Also remember how the chapter started. It starts off with Jesus on the mount with his disciples, and he began to teach them. So this is really the “Lesson on the Mount.” After the Beatitudes and the part about being salt and light that we read and reflected upon last week, we might remember Jesus’ words that ended that part: “Unless your righteousness exceeds that of the Scribes and Pharisees, you will not enter the Kingdom of God.”
Can you imagine how that must have blown the minds of those who first heard it? Unless your conduct, unless the way you live your religious life, is better than the most holy person you know of, you are not getting anywhere. Right away Jesus lifts up the difficulty of living in the kingdom. But that goes with his teaching about his role in fulfilling the law rather than abolishing it. Jesus comes to teach them and us that fulfilling the law is more than following every section, paragraph and “Thou Shalt Not” you can find. It is about a way of life directed, ordered and blessed by God.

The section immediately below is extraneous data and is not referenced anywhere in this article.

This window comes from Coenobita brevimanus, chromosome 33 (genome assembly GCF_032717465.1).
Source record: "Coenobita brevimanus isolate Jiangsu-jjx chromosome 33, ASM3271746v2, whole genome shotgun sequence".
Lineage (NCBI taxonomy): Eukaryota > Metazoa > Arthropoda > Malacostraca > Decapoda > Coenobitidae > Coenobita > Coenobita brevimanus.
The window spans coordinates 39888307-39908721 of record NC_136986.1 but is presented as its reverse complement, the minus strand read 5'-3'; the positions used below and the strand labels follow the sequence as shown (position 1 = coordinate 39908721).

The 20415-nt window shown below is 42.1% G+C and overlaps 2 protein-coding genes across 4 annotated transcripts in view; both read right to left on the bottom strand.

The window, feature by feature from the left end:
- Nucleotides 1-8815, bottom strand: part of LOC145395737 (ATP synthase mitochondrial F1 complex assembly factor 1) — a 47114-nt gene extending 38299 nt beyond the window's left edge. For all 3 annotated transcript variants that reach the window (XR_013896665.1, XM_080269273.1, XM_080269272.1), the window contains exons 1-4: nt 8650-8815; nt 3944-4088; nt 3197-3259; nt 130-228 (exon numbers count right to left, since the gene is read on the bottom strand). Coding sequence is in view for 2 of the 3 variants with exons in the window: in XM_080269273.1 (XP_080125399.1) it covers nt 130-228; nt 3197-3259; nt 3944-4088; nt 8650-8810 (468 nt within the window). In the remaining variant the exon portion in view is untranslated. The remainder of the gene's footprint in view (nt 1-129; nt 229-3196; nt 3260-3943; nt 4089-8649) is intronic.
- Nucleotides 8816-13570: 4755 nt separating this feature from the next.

That way of life is one that lifts up our relationships to the highest level. Our connections with other human beings are important. They are not to be treated casually or carelessly. Other people are not figures to use, objects to manipulate to get our needs met. They are brother and sister human beings, a part of creation every bit as valuable as we are, and the ways we live together matter very much to the One who created us, and who gave us those relationships in which to express God’s love.
To get the message across we have four scenarios that are very easy to look at superficially and see a God with puritanical instincts. But a closer examination reveals broader and more sweeping demands of what life in the Kingdom of God looks like.